Toronto, intelligently updated by screenwriter Curtis Hanson, and directed
by Daryl Duke in brilliant fashion. What makes this film so special, I
think, is that you wind up rooting for Elliot Gould, a bank teller turned
thief, to best Christopher Plummer, a sadistic bank robbery, even though
Gould's character is basically amoral. This is that rare thriller that
works on every level. The plotting feels free of contrivance, Gould and
Plummer have never been better, chilly Toronto looks spectacular, and
there's a wonderfully evocative, jazzy soundtrack by pianist Oscar Peterson.
Coming as it did out of Canada in 1978, this film, despite its high quality, was almost immediately forgotten, but it is surely deserving of rediscovery. Check it out. It's one of the very best thrillers you'll ever see.
If you like your bad guys evil and believable, see Christopher Plummer do his thing in this entertaining film. The plot is very well conceived and the setting in Toronto is perfect. A word of warning to the sensitive -- watch out for a very attractive woman's encounter with a fish tank.
A razor-sharp suspense drama with plenty of nifty, nasty surprises.
Gould gives one of his top performances, and Christopher Plummer is a revelation: you'll never look on him as the stalwart Herr Von Trapp again as he turns in one of the most cold-blooded sociopathic performances ever committed to celluloid. (Yeah - right up there with Robert Mitchum's Max Cady in Cape Fear.)
And yes this does have some moments of honest-to-God, shockingly intense violence (it sure ain't no chick-flick ;-)
But for my money IF SOME CHOWDERHEADS WOULD RELEASE IT ON DVD, ANYWAY this is one of best suspense dramas in the past 30 years, much in the league of films like Point Blank and Charley Varrick.
Don't miss this one.
A mild bank teller is pursued by a psychotic criminal after a bungled bank robbery. Thriller with less violence and more suspense. Fine understated acting, tense atmosphere and believable story. (Rating: A)
I heard someone on a radio talk show about movies mention this film in regards to Christmas-themed movies. While not about the holiday season, it is instead an intelligent and tautly directed story of a bank teller attempting to outsmart a bank robber. Christopher Plummer is great as the robber. It's worth watching just for this alone. I've never cared much for Elliott Gould, but this role was just right for him. - Find this film if you can, and give it a go! Well worth the effort. - I found a copy on ebay, and will probably just keep it now. It's only available on VHS. Go get 'em!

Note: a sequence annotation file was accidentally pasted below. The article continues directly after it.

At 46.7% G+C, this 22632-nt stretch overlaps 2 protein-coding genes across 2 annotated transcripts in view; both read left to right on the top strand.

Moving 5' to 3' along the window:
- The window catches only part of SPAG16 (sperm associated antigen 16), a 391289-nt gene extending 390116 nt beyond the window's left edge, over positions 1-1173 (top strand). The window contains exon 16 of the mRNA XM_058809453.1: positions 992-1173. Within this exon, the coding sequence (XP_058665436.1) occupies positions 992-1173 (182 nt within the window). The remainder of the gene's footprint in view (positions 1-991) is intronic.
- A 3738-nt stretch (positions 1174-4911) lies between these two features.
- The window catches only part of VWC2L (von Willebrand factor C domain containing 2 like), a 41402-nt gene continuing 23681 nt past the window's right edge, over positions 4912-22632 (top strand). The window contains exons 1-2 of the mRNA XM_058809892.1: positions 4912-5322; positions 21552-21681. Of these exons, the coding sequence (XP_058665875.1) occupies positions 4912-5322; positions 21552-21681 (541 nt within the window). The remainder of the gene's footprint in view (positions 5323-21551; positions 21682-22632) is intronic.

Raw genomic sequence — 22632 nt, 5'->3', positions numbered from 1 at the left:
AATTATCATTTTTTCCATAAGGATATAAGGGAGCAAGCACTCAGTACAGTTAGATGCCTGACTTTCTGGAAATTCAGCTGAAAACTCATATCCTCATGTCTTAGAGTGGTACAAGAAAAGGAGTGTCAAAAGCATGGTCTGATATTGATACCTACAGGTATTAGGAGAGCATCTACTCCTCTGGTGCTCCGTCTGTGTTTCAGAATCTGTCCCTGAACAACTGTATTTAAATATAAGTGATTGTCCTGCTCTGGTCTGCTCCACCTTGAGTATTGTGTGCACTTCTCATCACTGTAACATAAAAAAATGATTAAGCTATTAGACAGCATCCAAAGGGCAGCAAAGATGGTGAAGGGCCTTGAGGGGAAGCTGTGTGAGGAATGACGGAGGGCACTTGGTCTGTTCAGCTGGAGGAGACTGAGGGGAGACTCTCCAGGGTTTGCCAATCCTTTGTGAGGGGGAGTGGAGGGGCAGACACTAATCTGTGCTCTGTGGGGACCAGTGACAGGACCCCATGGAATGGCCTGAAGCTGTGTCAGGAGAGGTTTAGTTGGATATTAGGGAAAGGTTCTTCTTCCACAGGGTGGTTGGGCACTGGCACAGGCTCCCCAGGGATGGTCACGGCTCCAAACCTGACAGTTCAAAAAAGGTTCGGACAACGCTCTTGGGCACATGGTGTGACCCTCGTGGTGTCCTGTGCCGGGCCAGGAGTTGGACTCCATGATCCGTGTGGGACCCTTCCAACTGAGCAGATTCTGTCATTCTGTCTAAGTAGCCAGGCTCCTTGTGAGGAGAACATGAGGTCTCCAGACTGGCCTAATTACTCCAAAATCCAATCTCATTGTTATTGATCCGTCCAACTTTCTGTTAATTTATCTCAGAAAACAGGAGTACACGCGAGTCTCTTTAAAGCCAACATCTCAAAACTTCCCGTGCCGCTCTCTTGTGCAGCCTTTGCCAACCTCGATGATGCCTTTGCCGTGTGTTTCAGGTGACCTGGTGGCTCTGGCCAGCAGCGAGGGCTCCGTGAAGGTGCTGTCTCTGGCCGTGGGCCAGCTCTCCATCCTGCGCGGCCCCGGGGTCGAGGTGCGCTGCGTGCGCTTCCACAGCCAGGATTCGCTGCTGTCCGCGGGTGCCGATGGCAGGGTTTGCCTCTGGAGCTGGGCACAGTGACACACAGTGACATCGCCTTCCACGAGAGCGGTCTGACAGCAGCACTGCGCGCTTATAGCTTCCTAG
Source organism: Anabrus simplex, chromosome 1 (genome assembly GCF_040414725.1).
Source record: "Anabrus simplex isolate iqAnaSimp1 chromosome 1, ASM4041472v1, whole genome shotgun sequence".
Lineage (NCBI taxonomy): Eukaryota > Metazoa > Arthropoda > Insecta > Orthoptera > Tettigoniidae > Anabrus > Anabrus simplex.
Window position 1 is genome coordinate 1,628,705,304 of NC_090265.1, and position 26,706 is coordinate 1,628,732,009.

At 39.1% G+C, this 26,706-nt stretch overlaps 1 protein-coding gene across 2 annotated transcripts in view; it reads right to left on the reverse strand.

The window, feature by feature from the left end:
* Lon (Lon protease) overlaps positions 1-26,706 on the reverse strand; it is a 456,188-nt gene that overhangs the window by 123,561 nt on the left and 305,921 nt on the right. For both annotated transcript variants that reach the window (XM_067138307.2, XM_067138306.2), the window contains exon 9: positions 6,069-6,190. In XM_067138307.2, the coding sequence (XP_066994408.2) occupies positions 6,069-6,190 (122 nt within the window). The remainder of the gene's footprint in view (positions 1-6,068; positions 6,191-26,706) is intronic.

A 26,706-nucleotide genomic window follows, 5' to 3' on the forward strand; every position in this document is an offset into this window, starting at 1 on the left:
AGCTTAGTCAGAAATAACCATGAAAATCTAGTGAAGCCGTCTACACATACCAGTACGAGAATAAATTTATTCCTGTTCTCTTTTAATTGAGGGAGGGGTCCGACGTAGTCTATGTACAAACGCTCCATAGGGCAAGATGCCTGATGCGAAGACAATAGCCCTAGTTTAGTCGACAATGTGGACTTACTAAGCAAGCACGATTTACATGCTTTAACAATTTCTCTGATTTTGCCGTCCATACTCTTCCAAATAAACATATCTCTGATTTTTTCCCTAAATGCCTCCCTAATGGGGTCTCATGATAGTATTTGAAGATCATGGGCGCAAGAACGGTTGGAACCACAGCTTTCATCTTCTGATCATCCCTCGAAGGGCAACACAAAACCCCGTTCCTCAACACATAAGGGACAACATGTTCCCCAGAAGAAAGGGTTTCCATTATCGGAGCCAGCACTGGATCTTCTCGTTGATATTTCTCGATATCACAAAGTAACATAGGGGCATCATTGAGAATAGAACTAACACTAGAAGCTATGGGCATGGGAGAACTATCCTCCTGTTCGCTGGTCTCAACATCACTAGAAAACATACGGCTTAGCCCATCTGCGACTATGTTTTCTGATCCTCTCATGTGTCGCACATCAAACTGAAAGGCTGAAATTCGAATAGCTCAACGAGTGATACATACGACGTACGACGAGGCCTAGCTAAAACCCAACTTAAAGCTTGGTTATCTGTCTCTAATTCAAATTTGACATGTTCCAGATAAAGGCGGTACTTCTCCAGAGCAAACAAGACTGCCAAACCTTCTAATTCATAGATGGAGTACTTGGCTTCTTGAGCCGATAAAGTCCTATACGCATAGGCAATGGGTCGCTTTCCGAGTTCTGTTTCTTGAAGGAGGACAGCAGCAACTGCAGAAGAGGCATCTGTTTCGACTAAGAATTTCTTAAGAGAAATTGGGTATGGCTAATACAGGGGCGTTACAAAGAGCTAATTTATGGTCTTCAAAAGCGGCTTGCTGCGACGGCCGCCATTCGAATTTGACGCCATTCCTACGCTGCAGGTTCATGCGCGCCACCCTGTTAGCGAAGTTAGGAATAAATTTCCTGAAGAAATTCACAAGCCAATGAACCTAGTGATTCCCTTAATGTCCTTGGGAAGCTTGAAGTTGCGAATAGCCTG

I saw this movie when it was in the theater originally. I remembered
liking it a great deal and had looked for it for a long time. Although
I remembered it as being excellent, I was 17 when I saw it originally,
and probably drunk. I wasn't sure I would like it nearly as well when I
was 47 and sober.
I was very pleasantly surprised. Eliot Gould doesn't work for me all that often. Seems like he is unbelievable/miscast in most roles. This role is perfect for him and he does a great job. The only thing wrong with Christopher Plumber (Plummer?? I can't spell) is that he hasn't really gotten that many good roles. He has a great role in "The Silent Partner" and he swings hard and connects fully. He is completely believable and his eerie character is highly memorable.
I can't think of many movies that I consider true "sleepers"-- movies that are vastly better than you would think given the lack of public attention or critical acclaim. "The Silent Partner" is on that short list. In a way it kind of reminds me of two other movies on my very short "sleeper" list-- "Blood Simple" and "Miller's Crossing." Tough to call any Coen Bros. movie a sleeper, but those got way, way less acclaim than they deserved. The Silent Partner has a similar kind of eerie intrigue to those movies. It is more similar to Blood Simple than Miller's Crossing. The plot and characters in Miller's Crossing were pushed to the point of hyperbole--and that line was kept the whole movie, but never crossed to the point of eroding the suspense. But, The Silent Partner displays many of the same virtues Blood Simple and Miller's Crossing have. It cracks into my top 50 movies. If you watch it on DVD, treat it like you are at the theater-- dark room, no interruptions, etc. It would be a waste not to.